In total, 25 players were placed on waivers Friday (check out the list here, here, here and here). Also on that list is former first-round pick Jordan Caron, who was waived by the St. Louis Blues.

Sharks prospect Meier out four weeks with mononucleosis

SUNRISE, FL - JUNE 26:  Timo Meier poses for a portrait after being selected ninth overall by the San Jose Sharks during the 2015 NHL Draft at BB&T Center on June 26, 2015 in Sunrise, Florida.  (Photo by Mike Ehrmann/Getty Images)
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The San Jose Sharks have revealed the illness that prospect forward Timo Meier has been dealing with during training camp.

A statement from Sharks general manager Doug Wilson:

Timo Meier is expected to be unable to play in any NHL or AHL games for approximately four weeks after being diagnosed with mononucleosis. He will remain in the Bay Area where he can skate and train as his recovery allows.

It was reported yesterday that Meier, selected ninth overall in 2015, had been held off the ice for five straight days due to the illness. It was also noted that his time away could open the door for other prospects to perhaps crack the roster.

The fact he’s expected to be out for up to four weeks means that, unless something changes, he won’t be ready for the start of the regular season.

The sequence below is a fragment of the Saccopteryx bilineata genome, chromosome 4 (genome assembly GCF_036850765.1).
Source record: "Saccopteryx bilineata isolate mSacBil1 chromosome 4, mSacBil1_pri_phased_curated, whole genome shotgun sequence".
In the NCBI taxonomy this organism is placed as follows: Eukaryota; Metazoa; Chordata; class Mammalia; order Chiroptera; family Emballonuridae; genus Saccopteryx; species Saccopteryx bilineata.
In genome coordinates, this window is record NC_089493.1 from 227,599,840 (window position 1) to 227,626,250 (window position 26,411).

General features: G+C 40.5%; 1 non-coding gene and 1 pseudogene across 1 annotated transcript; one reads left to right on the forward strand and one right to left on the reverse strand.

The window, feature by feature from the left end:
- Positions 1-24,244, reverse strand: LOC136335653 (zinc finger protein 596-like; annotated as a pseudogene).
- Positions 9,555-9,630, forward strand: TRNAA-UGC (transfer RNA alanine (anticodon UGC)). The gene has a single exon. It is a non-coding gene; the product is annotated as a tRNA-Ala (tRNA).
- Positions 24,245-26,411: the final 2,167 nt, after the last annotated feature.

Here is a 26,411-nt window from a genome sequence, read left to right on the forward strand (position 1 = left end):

On Friday, prior to the Sharks providing an update on his illness, the San Jose Mercury News reported that Meier skated with his teammates earlier in the day.

“I’m trying to stay positive,” said Meier. “I’ve only missed preseason games and obviously, still trying to make the team. But I still have some time and I’ll try to make the most of it once I’m back.”

Byfuglien leaves Jets preseason game with lower-body injury (Updated)

WINNIPEG, MB - FEBRUARY 11: Dustin Byfuglien #33 of the Winnipeg Jets prepares for the faceoff in second period action in an NHL game against the Boston Bruins at the MTS Centre on February 11, 2016 in Winnipeg, Manitoba, Canada. (Photo by Marianne Helm/Getty Images)
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The Winnipeg Jets will be without defenseman Dustin Byfuglien for the remainder of Friday’s exhibition game versus the Edmonton Oilers.

The Jets announced that Byfuglien will not return for the third period due to a lower-body injury.

Byfuglien was involved in a scuffle with Matt Hendricks earlier in the game. Ken Wiebe of the Winnipeg Sun reported on Twitter that Byfuglien went to the dressing room during the off-setting penalties.